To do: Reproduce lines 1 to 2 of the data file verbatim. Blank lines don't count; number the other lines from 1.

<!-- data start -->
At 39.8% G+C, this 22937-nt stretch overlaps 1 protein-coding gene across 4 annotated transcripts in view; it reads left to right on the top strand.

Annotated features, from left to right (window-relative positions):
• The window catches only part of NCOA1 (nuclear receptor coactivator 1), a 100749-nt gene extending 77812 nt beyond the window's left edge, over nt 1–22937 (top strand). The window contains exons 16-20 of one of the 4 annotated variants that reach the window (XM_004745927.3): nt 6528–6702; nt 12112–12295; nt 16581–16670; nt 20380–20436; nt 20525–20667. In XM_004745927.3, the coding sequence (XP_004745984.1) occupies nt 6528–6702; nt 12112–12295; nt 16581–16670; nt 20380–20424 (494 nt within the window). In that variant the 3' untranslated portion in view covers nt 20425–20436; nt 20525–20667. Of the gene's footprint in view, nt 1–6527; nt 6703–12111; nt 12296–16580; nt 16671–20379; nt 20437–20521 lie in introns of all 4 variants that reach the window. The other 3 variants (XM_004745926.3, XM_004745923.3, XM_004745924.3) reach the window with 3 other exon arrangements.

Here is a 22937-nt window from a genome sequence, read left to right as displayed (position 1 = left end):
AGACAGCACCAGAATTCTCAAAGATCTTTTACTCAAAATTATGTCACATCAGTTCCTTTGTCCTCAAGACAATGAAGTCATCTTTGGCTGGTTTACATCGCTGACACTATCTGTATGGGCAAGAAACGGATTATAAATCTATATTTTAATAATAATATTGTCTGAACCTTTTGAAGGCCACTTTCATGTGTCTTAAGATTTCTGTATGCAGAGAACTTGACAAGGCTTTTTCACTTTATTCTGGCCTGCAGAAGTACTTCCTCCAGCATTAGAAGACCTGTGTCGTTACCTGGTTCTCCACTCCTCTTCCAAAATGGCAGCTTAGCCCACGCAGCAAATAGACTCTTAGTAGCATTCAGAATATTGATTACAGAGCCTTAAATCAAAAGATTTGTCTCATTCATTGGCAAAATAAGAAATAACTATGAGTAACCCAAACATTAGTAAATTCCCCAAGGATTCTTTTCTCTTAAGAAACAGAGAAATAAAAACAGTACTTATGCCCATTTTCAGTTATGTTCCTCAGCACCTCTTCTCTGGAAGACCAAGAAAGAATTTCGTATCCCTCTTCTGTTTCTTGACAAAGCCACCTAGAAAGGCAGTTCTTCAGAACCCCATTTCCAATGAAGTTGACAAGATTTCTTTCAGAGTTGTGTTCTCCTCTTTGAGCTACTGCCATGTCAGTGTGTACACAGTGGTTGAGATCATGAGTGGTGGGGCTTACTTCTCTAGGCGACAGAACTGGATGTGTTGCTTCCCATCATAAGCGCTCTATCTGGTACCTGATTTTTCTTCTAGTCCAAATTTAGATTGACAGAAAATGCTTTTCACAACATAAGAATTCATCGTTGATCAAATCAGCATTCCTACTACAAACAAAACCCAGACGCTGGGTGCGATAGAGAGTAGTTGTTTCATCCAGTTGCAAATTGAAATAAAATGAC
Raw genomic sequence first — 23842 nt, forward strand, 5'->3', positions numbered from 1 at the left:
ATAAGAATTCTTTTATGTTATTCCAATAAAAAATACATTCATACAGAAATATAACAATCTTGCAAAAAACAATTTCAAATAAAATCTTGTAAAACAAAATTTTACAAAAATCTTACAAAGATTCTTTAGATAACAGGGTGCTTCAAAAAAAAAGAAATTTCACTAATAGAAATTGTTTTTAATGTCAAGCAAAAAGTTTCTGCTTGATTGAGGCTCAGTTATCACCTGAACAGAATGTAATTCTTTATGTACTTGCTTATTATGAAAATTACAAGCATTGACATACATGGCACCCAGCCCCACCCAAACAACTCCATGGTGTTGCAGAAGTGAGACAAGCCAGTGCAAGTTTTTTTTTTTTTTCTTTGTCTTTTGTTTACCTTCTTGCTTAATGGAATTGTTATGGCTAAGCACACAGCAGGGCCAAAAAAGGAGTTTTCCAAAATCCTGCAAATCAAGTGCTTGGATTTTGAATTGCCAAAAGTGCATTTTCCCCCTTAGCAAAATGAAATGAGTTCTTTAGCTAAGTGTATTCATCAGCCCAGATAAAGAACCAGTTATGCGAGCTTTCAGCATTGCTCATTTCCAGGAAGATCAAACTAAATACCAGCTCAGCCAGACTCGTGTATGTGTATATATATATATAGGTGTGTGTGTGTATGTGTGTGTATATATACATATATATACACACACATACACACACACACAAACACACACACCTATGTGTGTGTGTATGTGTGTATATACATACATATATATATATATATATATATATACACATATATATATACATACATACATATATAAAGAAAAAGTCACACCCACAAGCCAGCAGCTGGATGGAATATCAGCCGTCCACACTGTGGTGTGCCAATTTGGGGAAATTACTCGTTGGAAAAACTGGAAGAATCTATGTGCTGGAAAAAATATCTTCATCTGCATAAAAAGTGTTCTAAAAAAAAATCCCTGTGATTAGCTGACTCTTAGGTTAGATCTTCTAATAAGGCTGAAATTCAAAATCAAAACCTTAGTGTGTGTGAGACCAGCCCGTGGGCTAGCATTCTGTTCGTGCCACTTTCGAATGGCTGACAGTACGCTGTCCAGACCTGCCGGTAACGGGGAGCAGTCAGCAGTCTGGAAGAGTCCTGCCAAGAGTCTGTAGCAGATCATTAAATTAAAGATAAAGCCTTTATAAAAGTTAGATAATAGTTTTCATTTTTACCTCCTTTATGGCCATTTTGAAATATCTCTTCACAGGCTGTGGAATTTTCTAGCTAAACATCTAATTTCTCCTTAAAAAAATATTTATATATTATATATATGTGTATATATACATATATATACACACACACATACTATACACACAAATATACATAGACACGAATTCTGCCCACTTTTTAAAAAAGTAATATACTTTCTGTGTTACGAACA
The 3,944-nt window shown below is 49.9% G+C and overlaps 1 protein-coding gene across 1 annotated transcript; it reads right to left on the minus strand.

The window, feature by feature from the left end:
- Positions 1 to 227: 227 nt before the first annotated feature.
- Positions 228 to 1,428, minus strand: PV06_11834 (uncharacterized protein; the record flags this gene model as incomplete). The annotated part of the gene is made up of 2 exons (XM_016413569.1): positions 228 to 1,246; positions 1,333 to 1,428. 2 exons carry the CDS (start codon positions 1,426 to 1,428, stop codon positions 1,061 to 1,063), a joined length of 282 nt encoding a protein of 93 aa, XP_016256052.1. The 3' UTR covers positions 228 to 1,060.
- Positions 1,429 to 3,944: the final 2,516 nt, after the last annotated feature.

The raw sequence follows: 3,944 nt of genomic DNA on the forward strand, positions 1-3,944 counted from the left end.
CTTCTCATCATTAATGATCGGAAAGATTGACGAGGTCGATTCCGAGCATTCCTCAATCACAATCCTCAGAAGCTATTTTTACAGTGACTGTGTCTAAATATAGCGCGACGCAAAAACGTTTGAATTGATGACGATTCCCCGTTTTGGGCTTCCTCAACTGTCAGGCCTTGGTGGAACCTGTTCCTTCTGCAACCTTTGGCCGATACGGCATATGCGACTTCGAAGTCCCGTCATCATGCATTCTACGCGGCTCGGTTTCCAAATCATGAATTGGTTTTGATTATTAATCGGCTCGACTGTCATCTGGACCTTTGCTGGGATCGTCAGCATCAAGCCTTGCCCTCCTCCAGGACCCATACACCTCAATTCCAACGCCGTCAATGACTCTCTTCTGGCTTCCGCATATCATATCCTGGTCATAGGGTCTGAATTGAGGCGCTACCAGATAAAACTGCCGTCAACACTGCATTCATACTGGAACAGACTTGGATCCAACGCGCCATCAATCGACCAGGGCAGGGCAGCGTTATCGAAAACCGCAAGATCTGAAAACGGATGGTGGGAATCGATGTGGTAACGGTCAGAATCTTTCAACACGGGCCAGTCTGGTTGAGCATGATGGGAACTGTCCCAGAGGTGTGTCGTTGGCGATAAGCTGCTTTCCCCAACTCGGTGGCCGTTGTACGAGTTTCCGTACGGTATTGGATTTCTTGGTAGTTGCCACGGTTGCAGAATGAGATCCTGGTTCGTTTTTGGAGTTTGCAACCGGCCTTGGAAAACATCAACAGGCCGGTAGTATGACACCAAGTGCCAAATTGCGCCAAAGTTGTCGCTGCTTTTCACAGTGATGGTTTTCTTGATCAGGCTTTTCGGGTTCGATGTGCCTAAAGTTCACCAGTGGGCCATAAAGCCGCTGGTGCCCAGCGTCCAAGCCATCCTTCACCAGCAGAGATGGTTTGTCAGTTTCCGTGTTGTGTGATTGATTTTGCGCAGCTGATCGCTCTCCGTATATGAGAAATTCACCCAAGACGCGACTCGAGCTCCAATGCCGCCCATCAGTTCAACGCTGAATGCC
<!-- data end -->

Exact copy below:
At 39.8% G+C, this 22937-nt stretch overlaps 1 protein-coding gene across 4 annotated transcripts in view; it reads left to right on the top strand.

Annotated features, from left to right (window-relative positions):